In a robust response to the Biden administration's recent policy proposals concerning identity politics, 19 state attorneys general, alongside various conservative and religious groups, have taken a stand to defend religious liberty and the integrity of established child adoption services.
This action challenges a contentious proposal by the Biden administration, which critics argue could undermine religious freedom within foster care systems and exacerbate the existing shortage of foster families. The contentious proposal, titled "Safe and Appropriate Foster Care Placement Requirements," is a directive from the Administration for Children and Families, part of the Department of Health and Human Services.
It reflects a broader trend on the political left focusing on s*xual behaviors and identities. The rule would prevent states from collaborating with child adoption agencies, predominantly faith-based, that do not conform to progressive beliefs regarding clothing choices, pronouns, and the recognition of various s*xual and gender identities among foster children.
Faith-Based Agencies' Concerns
A particular point of contention is the regulation's emphasis on the self-identified s*xual orientation, gender identity, and gender expression of foster children, which would override biological and anatomical considerations.
Adoption and foster care organizations that refuse to comply with these directives, which include adherence to chosen names and pronouns that align with a child's gender identity, would be excluded from offering services to LGBTQI+ children.
Critics argue that this approach presupposes a bias towards medical transitioning interventions. Faith-based adoption agencies, which constitute a significant portion of government-contracted child placement agencies, are primarily opposed to this new approach, emphasizing the potential harm it poses to children's well-being.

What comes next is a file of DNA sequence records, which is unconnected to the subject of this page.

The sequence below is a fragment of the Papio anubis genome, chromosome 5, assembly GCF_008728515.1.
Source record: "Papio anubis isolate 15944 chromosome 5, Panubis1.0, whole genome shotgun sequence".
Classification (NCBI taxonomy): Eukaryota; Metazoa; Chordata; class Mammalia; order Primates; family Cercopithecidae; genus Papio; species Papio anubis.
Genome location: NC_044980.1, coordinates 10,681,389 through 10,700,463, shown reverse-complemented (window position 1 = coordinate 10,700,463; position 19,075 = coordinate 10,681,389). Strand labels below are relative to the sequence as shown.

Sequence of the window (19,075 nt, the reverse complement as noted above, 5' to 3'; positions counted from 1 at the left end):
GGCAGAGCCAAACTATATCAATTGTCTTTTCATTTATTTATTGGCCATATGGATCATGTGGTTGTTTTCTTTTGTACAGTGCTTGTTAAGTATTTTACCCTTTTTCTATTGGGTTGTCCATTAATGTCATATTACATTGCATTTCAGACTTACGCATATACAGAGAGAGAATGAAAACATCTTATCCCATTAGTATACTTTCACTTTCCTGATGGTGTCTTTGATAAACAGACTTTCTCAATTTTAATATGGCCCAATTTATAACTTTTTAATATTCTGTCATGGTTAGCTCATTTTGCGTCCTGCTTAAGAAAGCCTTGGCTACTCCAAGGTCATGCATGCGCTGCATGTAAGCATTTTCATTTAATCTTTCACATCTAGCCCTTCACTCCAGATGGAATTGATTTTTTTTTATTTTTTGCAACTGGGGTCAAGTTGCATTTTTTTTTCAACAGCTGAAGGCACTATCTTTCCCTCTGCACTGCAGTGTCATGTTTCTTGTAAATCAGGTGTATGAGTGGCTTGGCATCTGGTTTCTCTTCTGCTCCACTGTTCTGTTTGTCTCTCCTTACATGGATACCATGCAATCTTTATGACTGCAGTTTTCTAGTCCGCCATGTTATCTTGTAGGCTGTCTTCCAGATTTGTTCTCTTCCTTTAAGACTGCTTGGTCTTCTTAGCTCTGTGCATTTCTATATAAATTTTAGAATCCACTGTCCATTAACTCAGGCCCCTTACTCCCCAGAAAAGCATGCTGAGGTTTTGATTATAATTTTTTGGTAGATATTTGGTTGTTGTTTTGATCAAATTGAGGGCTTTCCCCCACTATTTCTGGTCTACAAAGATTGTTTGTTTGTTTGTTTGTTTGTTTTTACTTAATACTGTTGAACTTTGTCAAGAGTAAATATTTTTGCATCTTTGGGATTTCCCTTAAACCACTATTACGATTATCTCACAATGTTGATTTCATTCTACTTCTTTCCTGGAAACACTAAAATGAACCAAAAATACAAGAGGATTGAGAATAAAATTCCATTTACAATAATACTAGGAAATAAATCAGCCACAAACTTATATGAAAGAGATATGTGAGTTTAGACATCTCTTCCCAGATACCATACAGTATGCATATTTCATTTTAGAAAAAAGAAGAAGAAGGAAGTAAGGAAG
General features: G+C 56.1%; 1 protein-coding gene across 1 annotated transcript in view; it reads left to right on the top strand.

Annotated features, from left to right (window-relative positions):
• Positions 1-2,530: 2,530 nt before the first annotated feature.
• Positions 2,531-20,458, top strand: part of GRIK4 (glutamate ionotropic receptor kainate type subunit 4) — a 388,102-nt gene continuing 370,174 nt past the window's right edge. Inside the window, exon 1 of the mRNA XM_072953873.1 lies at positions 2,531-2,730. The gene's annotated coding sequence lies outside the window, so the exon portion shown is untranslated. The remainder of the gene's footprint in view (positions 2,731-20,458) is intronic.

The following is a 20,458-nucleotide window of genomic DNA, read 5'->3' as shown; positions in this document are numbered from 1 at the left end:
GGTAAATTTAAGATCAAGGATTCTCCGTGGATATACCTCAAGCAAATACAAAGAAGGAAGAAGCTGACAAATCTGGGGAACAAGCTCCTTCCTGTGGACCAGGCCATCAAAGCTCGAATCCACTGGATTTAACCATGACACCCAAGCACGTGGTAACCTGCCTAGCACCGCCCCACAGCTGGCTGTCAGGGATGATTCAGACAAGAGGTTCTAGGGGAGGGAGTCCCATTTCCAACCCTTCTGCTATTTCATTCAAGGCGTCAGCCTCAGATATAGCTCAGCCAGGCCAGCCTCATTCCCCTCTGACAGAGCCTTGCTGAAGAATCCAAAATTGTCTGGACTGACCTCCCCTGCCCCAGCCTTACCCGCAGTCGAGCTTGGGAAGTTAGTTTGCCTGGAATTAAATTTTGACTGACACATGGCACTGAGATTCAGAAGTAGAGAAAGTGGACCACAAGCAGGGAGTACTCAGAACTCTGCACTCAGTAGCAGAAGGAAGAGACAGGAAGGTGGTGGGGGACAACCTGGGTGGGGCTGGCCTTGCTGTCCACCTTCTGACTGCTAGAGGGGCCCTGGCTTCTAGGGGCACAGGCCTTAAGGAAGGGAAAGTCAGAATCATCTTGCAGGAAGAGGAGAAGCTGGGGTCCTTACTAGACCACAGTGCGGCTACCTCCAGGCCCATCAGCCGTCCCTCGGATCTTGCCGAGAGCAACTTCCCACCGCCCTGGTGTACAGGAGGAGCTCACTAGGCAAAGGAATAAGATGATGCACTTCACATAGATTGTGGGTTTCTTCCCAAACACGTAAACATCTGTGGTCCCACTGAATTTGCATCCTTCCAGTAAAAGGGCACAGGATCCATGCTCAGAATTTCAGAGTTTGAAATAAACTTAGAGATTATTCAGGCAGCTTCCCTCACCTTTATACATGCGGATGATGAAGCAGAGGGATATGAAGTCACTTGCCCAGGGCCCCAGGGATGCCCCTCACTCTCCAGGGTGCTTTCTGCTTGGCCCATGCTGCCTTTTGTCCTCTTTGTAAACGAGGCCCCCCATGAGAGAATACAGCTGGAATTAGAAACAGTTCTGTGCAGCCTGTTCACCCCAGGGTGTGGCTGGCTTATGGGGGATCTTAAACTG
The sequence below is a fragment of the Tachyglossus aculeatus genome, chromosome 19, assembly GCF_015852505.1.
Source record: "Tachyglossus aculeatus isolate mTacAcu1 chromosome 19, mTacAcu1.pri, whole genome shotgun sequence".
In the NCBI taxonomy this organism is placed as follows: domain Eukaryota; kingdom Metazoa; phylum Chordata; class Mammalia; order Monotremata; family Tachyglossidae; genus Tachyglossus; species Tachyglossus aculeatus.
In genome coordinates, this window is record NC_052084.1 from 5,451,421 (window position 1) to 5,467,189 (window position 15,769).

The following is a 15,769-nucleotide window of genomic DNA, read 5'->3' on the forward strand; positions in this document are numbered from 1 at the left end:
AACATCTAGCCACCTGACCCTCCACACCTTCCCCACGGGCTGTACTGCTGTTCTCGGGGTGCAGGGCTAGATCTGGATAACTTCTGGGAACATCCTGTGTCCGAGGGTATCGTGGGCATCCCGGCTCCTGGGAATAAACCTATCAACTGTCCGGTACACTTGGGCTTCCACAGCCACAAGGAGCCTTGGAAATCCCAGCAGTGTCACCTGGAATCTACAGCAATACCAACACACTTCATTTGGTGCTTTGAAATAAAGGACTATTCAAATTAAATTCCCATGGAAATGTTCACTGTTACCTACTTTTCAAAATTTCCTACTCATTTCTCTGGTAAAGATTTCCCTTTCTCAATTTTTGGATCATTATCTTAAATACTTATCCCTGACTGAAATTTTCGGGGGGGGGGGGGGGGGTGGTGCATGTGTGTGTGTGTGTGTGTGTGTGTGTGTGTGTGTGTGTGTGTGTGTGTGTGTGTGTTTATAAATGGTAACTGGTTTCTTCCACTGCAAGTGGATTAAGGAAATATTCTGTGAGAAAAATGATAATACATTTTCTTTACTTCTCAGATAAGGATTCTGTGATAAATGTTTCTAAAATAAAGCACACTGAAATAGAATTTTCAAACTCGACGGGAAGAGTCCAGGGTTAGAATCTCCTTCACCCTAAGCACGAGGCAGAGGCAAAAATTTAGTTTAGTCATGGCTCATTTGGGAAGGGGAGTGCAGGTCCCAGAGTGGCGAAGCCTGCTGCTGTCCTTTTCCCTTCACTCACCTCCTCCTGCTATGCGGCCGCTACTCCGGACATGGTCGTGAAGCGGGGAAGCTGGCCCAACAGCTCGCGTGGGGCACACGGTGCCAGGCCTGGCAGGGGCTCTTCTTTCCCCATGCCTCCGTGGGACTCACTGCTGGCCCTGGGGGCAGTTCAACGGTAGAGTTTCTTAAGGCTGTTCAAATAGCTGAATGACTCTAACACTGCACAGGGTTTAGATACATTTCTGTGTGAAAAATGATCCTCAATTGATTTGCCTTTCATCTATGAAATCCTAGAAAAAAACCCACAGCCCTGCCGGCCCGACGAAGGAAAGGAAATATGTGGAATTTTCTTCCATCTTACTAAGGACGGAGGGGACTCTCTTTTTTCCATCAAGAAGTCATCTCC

These agencies play a crucial role in the foster care system, with some states like New Mexico relying almost entirely on Christian organizations. Given that observant Christians are more likely to consider fostering than the general population, the exclusion of faith-based organizations would significantly impact the availability of foster homes.
Legal Implications Highlighted
The legal implications of this proposed rule are significant. The attorneys general argue that the rule indirectly attempts what the Supreme Court deemed unconstitutional: the exclusion of faith-based providers from the foster care system based on their religious beliefs regarding s*xual orientation and gender identity.
Furthermore, they assert that the rule violates the federal Religious Freedom Restoration Act by discriminating against individuals and organizations of faith and compelling them to adopt gender-affirming speech. The harm extends beyond religious organizations and adoptive families, directly impacting the children within the foster care system.
By narrowing the pool of available providers and families, the rule could limit the options for LGBTQI+ foster children, potentially relegating them to less personal and nurturing environments, like congregate settings, instead of loving family homes.